‘Could a rule be given from without, poetry would cease to be poetry, and sink into a mechanical art. It would be μóρφωσις, not ποίησις. The rules of the IMAGINATION are themselves the very powers of growth and production. The words to which they are reducible, present only the outlines and external appearance of the fruit. A deceptive counterfeit of the superficial form and colours may be elaborated; but the marble peach feels cold and heavy, and children only put it to their mouths.’ [Coleridge, Biographia ch. 18]

‘ποίησις’ (poiēsis) means ‘a making, a creation, a production’ and is used of poetry in Aristotle and Plato. ‘μóρφωσις’ (morphōsis) in essence means the same thing: ‘a shaping, a bringing into shape.’ But Coleridge has in mind the New Testament use of the word as ‘semblance’ or ‘outward appearance’, which the KJV translates as ‘form’: ‘An instructor of the foolish, a teacher of babes, which hast the form [μóρφωσις] of knowledge and of the truth in the law’ [Romans 2:20]; ‘Having a form [μóρφωσις] of godliness, but denying the power thereof: from such turn away’ [2 Timothy 3:5]. I trust that's clear.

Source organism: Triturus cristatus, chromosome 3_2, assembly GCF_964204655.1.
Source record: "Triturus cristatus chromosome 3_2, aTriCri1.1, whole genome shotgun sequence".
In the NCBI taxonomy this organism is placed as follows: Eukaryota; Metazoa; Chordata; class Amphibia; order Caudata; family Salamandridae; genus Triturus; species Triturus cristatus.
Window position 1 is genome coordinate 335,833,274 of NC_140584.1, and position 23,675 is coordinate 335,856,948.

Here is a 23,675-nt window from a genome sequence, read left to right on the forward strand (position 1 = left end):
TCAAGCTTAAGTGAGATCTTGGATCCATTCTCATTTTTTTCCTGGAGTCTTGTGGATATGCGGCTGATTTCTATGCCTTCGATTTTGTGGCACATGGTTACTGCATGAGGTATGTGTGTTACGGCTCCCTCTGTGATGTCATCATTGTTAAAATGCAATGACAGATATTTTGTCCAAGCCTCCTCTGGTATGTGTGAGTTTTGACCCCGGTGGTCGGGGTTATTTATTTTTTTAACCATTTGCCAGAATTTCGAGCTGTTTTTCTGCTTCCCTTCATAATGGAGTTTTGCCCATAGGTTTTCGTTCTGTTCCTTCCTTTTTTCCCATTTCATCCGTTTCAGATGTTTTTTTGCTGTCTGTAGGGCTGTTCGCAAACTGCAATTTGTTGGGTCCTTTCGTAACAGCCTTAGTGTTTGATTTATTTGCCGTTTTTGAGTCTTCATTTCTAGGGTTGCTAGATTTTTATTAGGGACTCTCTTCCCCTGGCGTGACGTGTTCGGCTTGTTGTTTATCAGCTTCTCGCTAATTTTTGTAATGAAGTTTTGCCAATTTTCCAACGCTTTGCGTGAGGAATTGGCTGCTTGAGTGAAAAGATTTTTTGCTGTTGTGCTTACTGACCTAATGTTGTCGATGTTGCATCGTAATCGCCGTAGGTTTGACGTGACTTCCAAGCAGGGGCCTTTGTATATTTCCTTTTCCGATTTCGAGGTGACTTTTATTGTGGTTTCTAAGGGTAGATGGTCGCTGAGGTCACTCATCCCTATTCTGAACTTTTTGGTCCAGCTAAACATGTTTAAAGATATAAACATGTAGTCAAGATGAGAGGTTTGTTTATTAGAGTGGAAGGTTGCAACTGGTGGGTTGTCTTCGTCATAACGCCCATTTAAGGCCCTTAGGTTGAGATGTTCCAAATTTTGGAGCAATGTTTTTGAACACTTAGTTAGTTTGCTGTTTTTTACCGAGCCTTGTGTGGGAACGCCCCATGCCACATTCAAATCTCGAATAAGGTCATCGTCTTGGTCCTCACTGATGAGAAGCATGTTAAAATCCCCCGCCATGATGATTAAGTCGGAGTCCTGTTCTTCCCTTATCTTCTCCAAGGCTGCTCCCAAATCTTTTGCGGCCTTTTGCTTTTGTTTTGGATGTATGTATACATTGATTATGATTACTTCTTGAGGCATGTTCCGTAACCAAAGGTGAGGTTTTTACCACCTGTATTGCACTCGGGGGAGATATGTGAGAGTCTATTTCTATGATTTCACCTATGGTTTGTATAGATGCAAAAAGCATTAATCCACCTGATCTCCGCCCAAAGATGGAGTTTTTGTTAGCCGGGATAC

There is much more on Coleridge at my other, Coleridgean blog.

Thursday, 18 June 2015

India, America

Closer than you might think:

That's from the title page of Nova typis transacta navigatio novi orbis Indiæ occidentalis ('the lately transacted voyage to the new world of the west indes', 1627), written very much not at first hand by a Benedictine abbot called Caspar Plautius (Kaspar Plautz) of Seitenstetten Abbey in Austria.

It is, according to the authorities, 'fanciful work with fictional parts and fantastic illustrations'. Here, for example, is the book's account of Saint Brendan, crossing the Atlantic as a missionary and stopping midway to celebrate mass on what he takes to be an island. The fool!

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